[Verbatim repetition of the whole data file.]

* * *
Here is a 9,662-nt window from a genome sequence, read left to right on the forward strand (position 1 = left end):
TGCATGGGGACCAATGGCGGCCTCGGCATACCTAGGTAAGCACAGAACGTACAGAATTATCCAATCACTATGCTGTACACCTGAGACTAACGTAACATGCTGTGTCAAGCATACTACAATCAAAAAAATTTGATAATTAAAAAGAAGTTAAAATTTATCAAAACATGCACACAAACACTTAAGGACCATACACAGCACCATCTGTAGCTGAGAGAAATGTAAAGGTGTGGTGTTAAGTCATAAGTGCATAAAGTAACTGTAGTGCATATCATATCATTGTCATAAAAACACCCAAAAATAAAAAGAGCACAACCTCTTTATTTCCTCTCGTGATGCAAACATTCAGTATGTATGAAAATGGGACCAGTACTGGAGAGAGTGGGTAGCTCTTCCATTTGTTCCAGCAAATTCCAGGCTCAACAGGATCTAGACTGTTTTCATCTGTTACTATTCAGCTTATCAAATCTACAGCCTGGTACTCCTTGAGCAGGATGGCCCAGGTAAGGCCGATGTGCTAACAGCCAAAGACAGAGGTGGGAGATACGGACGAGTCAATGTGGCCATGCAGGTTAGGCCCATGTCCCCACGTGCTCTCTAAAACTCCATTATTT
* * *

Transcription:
Here is a 9,662-nt window from a genome sequence, read left to right on the forward strand (position 1 = left end):
TGCATGGGGACCAATGGCGGCCTCGGCATACCTAGGTAAGCACAGAACGTACAGAATTATCCAATCACTATGCTGTACACCTGAGACTAACGTAACATGCTGTGTCAAGCATACTACAATCAAAAAAATTTGATAATTAAAAAGAAGTTAAAATTTATCAAAACATGCACACAAACACTTAAGGACCATACACAGCACCATCTGTAGCTGAGAGAAATGTAAAGGTGTGGTGTTAAGTCATAAGTGCATAAAGTAACTGTAGTGCATATCATATCATTGTCATAAAAACACCCAAAAATAAAAAGAGCACAACCTCTTTATTTCCTCTCGTGATGCAAACATTCAGTATGTATGAAAATGGGACCAGTACTGGAGAGAGTGGGTAGCTCTTCCATTTGTTCCAGCAAATTCCAGGCTCAACAGGATCTAGACTGTTTTCATCTGTTACTATTCAGCTTATCAAATCTACAGCCTGGTACTCCTTGAGCAGGATGGCCCAGGTAAGGCCGATGTGCTAACAGCCAAAGACAGAGGTGGGAGATACGGACGAGTCAATGTGGCCATGCAGGTTAGGCCCATGTCCCCACGTGCTCTCTAAAACTCCATTATTT